June 29, 2018

Standing to Contest a Trust

In order to contest the validity of a trust, a litigant is required to have standing. One  individual that always has standing is the person's child. 

A recently decided unpublished appellate opinion focused on whether or not a child born out of wedlock had standing, as a child, to contest the validity of his father's trust.  

 The trial court found that the son did not having standing.

"The trustee moved for an evidentiary hearing to determine plaintiff's standing before proceeding to a trial on the merits. The trustee asserted that plaintiff could not show he is Smith's son and, therefore, has no standing to contest the validity of the trust. Following an evidentiary hearing on June 13 and 14, 2016, the court found that "[a]ll presented testimony was credible, and clearly established that [plaintiff] was decedent's biological son." But the court concluded that paternity of a child born out of wedlock must be "established by clear and convincing evidence that the father has openly held out the child as his own." (§ 6453, subd. (b)(2).) "While decedent openly and publicly acknowledged [plaintiff] to be his son on several occasions, this occurred only within [plaintiff's] family and social circles. Decedent never so acknowledged [plaintiff] in [decedent's] own family and social circles, such that those most likely charged with administering decedent's estate had no knowledge of [plaintiff] or his relationship to the decedent. The legislative intent behind [Probate Code section] 6453(b)(2), namely promotion of the efficient and expeditious administration of decedent['s] estates, is not advanced in this case, and so [plaintiff] does not have standing to pursue his trust contest."

The trial court's decision was reversed on appeal.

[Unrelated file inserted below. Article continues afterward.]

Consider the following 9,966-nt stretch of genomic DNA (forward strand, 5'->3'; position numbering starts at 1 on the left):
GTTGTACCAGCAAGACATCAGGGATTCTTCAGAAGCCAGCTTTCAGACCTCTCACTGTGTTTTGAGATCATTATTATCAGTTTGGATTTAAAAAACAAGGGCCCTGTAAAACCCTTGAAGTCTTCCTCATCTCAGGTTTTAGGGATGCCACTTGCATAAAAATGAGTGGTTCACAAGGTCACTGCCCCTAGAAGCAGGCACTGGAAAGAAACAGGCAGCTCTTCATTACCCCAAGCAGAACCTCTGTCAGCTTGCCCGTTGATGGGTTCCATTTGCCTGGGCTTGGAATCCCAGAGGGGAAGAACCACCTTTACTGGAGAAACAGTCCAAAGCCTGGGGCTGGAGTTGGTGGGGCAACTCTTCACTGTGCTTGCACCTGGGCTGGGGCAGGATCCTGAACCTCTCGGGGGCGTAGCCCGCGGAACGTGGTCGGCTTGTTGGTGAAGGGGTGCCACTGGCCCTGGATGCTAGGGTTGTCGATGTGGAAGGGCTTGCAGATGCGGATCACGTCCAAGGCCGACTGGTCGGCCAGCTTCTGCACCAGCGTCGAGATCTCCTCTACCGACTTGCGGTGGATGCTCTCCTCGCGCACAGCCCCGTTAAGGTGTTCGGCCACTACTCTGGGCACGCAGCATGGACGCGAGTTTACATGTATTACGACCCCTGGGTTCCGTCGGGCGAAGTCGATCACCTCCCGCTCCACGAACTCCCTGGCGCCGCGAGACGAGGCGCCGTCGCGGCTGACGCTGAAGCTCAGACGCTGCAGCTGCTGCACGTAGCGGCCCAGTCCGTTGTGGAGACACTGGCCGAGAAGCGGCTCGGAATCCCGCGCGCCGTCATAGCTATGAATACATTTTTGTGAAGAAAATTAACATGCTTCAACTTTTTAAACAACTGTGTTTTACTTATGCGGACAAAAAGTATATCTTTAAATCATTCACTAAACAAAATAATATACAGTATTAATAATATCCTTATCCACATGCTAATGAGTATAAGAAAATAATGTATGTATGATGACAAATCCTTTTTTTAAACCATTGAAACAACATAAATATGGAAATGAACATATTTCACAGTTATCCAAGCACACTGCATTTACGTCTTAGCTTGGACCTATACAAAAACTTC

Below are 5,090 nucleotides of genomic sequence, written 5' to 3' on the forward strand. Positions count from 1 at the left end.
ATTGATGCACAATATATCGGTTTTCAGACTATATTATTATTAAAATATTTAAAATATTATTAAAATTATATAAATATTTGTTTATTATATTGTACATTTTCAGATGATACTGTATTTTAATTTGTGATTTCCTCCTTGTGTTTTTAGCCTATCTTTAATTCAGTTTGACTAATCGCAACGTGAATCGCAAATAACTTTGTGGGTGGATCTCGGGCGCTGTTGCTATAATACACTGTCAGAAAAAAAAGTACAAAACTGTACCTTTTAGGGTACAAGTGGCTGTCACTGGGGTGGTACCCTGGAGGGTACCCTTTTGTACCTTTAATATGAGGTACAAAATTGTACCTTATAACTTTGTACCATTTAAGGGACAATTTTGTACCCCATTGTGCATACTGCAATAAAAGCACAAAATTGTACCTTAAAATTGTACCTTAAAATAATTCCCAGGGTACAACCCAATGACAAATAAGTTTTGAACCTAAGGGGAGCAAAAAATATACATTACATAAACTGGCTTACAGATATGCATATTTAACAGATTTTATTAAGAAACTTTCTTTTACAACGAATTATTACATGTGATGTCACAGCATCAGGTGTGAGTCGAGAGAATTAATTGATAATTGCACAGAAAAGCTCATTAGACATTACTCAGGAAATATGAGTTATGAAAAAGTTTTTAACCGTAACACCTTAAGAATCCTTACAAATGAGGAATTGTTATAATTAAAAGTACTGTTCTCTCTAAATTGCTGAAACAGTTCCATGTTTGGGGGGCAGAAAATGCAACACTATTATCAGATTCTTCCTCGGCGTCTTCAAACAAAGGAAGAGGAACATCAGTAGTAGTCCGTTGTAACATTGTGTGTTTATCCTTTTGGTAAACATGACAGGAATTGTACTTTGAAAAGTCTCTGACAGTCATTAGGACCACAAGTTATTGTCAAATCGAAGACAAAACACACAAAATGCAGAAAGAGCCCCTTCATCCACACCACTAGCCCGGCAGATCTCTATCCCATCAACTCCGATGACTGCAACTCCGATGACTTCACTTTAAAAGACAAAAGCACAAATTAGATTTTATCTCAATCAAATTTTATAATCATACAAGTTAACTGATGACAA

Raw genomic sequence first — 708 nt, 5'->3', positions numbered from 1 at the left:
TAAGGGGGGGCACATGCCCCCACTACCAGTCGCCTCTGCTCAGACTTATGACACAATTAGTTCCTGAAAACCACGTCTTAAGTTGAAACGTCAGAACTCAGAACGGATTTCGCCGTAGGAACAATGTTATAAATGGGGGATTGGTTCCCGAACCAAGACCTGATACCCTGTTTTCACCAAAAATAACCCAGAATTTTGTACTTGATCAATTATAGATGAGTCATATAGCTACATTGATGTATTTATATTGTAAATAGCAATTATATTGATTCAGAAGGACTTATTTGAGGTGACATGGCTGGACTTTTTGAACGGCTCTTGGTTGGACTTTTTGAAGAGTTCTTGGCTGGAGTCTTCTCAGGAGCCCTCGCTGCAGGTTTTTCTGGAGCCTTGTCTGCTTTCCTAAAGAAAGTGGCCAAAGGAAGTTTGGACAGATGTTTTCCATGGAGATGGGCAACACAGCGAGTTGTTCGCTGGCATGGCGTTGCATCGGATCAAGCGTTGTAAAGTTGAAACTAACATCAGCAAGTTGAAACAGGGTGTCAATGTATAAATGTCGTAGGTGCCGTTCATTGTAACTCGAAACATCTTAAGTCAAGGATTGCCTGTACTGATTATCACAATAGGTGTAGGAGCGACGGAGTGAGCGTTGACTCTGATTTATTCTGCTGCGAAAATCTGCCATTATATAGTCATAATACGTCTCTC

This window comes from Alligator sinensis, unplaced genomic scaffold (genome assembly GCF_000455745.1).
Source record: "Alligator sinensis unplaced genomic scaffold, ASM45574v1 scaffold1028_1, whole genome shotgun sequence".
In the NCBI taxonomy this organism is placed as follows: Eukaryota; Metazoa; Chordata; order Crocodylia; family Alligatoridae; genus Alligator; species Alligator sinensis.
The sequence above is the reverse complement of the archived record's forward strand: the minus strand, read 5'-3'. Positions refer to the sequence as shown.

"Decedent Smith did not admit paternity to his close relatives, as in Burden. Nor did Smith admit paternity only to the mother's child and his best friend, as in Britel. Smith admitted paternity in one social circle and concealed it from another. Although Smith concealed his paternity from his wife, marital children, parents and friends, he "openly and publicly acknowledged" plaintiff to be his son within plaintiff's "family and social circles," as the trial court found. Smith acknowledged his paternity to a wide array of plaintiff's family and friends and never asked plaintiff's mother "to deny" his paternity. At plaintiff's college graduation ceremony and party, Smith approached plaintiff's friends and freely introduced himself as plaintiff's father."

Interestingly, the son was challenging the trust's validity, inter alia, on the theory that his father lacked capacity because "he suffered from concussive traumatic encephalopathy and other cognitive impairments." 

CTE is the degenerative brain disease that has afflicted numerous professional and college football players. 

Portero-Brown v. Smith Javaneri, Alameda County Superior Court case # RP15786933.